The Trump veepstakes chatter: Already? Why some of the speculation is silly

Here’s a pro tip: When the pundits start speculating about someone’s VP pick, it’s a safe bet they think that person is going to win the nomination.

Ladies and gentlemen, the Donald Trump veepstakes is under way.

It’s a bit silly, of course, as even its practitioners admit. But unless Trump gets derailed, the chatter is only going to grow louder, to the point where you will be utterly sick of it.

It’s an interesting mental exercise for this reason: There’s never been a presidential contender like Trump, so it’s not like some governor or senator making a classic ticket-balancing choice.

What the speculators seem to be missing is that Trump has addressed this a couple of times and said that since he’s an outsider, he plans to pick someone from inside politics.

“I would absolutely not need another business person,” he told CNN’s Anderson Cooper.

“I would want someone with political skill…you know, dealing with Congress, et cetera, et cetera, et cetera.” Trump added that the person would have to make a “great president” if anything happened to him—a key point, since he turns 70 before Election Day.

The last thing Trump needs is a distracting controversy over whether his running mate is qualified to be a heartbeat away.

Since some voters might have qualms about Trump never having held elective office, it would make sense to tap someone with at least some Washington experience. That, in a very different context, is what George W. Bush did in picking Dick Cheney, and what freshman senator Barack Obama did in choosing Joe Biden.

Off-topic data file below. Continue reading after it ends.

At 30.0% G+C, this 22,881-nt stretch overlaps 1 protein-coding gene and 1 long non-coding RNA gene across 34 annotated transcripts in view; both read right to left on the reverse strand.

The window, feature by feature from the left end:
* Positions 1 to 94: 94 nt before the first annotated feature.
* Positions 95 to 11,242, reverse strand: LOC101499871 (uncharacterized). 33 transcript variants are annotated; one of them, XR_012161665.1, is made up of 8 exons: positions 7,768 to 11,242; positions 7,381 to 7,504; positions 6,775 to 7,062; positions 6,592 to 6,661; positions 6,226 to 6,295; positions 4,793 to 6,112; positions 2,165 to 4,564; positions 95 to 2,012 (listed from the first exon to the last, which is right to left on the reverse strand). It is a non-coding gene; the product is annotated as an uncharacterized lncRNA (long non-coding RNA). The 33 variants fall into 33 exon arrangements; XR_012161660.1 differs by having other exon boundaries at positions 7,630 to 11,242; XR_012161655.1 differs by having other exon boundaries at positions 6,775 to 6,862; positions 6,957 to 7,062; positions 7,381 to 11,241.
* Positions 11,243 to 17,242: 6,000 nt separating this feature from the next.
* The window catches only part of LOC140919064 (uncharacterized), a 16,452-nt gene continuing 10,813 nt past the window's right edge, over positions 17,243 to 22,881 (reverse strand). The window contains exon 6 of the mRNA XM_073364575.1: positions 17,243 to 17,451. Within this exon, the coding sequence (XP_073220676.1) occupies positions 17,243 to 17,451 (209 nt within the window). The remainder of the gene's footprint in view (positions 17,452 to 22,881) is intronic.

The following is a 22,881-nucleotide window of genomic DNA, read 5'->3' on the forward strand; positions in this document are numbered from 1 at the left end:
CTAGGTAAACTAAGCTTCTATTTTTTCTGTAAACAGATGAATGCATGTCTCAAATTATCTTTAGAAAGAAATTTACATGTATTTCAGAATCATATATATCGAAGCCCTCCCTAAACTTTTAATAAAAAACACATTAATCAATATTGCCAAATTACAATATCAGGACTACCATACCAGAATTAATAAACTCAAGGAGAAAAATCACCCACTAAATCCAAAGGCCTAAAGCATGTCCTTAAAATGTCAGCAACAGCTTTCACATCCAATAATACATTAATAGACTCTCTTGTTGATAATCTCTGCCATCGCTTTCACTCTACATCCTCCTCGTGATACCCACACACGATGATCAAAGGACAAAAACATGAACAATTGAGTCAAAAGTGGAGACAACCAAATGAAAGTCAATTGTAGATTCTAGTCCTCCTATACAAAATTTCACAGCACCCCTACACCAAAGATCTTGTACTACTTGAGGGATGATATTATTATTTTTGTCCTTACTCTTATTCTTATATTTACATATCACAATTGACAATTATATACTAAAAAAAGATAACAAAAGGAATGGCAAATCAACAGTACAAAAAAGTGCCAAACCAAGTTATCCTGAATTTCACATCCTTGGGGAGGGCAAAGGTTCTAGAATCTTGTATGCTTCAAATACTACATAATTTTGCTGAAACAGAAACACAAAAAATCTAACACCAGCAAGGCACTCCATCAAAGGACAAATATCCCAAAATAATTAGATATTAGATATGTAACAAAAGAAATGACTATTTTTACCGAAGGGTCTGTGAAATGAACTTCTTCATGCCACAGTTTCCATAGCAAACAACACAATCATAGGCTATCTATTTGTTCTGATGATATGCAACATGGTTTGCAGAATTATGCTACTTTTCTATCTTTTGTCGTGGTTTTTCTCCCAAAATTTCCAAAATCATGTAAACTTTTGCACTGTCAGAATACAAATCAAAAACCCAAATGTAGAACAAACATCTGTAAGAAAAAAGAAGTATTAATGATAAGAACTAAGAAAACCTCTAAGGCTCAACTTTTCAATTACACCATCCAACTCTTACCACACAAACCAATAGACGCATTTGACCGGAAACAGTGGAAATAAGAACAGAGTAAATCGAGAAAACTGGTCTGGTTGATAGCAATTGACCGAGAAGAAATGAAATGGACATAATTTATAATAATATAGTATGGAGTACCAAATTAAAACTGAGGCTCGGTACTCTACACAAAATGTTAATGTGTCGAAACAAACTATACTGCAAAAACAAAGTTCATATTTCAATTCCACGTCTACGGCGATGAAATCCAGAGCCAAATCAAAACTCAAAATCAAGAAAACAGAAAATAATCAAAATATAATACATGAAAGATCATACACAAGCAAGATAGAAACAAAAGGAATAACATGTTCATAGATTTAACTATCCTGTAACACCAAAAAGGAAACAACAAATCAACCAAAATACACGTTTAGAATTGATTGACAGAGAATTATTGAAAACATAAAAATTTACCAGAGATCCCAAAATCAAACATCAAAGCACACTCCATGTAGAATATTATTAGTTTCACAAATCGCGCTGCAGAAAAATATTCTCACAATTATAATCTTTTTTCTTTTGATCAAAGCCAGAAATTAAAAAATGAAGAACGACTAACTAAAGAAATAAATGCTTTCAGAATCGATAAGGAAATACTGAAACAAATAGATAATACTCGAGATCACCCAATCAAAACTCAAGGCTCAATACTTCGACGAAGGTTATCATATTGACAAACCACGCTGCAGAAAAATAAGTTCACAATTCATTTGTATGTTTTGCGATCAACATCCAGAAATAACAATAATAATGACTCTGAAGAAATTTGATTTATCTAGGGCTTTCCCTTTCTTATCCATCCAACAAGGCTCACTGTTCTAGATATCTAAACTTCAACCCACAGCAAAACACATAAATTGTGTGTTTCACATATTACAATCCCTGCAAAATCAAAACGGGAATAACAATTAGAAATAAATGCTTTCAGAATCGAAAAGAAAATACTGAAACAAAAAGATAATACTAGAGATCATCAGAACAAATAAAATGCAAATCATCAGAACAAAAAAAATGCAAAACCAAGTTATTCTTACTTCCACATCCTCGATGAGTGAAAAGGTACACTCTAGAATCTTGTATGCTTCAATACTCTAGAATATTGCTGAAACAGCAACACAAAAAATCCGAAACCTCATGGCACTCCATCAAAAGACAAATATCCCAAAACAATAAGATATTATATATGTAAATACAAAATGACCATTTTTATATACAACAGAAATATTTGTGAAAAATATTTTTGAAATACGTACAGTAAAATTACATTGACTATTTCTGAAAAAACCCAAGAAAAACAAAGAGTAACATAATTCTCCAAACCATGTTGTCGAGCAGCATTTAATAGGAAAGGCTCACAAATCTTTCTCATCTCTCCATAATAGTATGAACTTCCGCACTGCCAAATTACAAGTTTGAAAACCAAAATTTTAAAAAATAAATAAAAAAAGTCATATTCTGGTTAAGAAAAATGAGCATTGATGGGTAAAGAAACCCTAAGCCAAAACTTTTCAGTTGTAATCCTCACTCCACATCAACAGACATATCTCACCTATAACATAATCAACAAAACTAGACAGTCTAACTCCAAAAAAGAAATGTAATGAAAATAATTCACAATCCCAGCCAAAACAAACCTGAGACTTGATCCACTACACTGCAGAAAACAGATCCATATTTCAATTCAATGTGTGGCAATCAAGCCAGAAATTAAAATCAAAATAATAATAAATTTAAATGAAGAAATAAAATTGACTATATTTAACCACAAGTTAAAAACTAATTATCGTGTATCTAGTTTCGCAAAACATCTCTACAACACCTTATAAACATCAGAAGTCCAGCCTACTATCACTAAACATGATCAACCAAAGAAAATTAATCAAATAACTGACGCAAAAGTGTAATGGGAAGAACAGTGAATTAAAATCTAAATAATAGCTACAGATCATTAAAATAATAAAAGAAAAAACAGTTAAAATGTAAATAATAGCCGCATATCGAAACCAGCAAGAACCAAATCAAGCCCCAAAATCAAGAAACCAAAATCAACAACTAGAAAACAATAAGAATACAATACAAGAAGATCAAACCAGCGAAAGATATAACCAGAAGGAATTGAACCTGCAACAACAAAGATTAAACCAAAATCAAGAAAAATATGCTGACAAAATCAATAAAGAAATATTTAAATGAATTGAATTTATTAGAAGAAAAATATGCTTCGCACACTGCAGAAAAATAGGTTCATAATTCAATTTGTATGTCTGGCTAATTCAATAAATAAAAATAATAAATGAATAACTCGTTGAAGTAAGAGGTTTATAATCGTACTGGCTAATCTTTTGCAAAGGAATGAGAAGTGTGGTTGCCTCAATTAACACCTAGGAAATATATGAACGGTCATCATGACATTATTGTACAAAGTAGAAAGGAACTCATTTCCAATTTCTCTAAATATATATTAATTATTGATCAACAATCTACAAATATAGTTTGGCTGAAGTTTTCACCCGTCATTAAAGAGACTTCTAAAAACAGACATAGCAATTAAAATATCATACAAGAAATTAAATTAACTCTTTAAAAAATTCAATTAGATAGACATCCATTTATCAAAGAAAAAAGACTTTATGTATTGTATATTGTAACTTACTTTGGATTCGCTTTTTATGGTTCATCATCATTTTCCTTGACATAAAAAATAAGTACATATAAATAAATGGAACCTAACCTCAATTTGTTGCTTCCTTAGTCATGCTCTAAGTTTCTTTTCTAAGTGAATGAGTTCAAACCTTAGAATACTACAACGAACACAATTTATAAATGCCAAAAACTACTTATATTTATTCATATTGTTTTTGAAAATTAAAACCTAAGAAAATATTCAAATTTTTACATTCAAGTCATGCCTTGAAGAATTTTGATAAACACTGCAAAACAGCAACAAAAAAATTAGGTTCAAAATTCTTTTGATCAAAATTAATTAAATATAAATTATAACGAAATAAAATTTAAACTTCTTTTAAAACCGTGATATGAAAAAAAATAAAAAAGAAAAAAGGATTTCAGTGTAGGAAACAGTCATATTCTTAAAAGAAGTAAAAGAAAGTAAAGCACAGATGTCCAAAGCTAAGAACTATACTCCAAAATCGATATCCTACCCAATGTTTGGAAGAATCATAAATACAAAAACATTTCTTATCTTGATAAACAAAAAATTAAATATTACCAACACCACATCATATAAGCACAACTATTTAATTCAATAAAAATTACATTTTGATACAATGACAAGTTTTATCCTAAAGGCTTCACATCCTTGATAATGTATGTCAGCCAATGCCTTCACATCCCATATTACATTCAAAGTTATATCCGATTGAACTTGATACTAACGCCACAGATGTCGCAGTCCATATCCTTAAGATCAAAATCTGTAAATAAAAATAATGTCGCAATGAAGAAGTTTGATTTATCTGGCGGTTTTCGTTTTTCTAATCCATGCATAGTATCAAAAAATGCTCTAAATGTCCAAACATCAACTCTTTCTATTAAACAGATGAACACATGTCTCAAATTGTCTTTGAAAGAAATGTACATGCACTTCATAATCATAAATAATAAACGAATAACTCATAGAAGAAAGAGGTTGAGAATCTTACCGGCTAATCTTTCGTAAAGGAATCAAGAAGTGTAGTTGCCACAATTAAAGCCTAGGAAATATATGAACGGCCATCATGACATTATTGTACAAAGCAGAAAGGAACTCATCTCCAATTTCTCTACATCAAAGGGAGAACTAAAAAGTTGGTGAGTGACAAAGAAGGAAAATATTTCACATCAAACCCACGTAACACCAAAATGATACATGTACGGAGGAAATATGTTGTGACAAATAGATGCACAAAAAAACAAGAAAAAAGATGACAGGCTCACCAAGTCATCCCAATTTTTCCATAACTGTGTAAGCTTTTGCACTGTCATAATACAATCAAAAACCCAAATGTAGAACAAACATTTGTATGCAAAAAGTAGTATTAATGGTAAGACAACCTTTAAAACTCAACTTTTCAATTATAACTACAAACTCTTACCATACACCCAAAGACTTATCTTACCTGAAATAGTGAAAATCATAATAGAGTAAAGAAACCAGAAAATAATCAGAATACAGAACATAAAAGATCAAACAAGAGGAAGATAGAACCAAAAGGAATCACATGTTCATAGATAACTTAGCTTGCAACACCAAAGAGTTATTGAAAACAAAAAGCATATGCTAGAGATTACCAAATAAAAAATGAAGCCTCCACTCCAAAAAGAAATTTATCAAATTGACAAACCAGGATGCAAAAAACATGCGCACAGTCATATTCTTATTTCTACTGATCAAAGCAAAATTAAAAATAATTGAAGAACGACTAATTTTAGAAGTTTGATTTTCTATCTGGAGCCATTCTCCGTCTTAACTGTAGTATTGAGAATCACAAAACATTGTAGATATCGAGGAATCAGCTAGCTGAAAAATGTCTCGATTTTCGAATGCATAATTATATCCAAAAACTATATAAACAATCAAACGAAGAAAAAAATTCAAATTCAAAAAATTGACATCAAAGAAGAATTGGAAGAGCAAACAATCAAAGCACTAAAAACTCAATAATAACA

What Trump can’t do—oops, here I am, playing the game—is pick someone who conflicts with his brand. No one who screams establishment. Someone with a touch of the maverick. And by the way, Trump doesn’t need a running mate to be an attack dog—can you think of anyone with a greater bark and bite than The Donald?

The Washington Post’s Chris Cillizza admits that “vice presidential picks are very, very difficult to handicap. It is an intensely personal decision that is extremely tightly held….The way you (or, more accurately, I) think about who a presidential nominee might pick as a vice president tends to depend on the oldest and crustiest of conventional wisdom. You pick someone from a swing state you need to win. Or you pick someone whose experience or skill set complements your own.”

The Fix columnist starts his list with Nikki Haley. Except that she criticized Trump in her State of the Union response and then endorsed Marco Rubio.

Rick Scott? Yes, the Florida governor comes from the ultimate swing state. But he’s a former businessman, not a natural politician, and not nationally known—he’d have to be “sold” to the country.

Sarah Palin? Come on. Did you watch Trump feeling slightly upstaged during her long endorsement speech? Think how much fun Tina Fey and Darrell Hammond had with that. Plus, she’s been there, done that.

Carly Fiorina? Do you remember what Trump said about her face? And no experience in elective office.

Carl Icahn? Jack Welch? Two businessmen. Plus, they’re both 80. Get real.

Politico’s Roger Simon is doing his own list-making. Some of his picks seem tongue-in-cheek. Joe Scarborough? Roger Goodell? Oprah—Obama-loving Oprah?

Simon winds up giving Palin the nod: “Why? Because she makes Trump sound like a genius.”

My own view is that John Kasich both helps him in Ohio and has experience as a congressman. And the governor notably hasn’t attacked Trump much. Of course, Kasich has said he’d make a terrible vice president, but they all say that.

Trump’s campaign is so personality-driven that it’s hard to imagine him even having a running mate. But the Constitution requires one—and also, apparently, requires us to start speculating in February.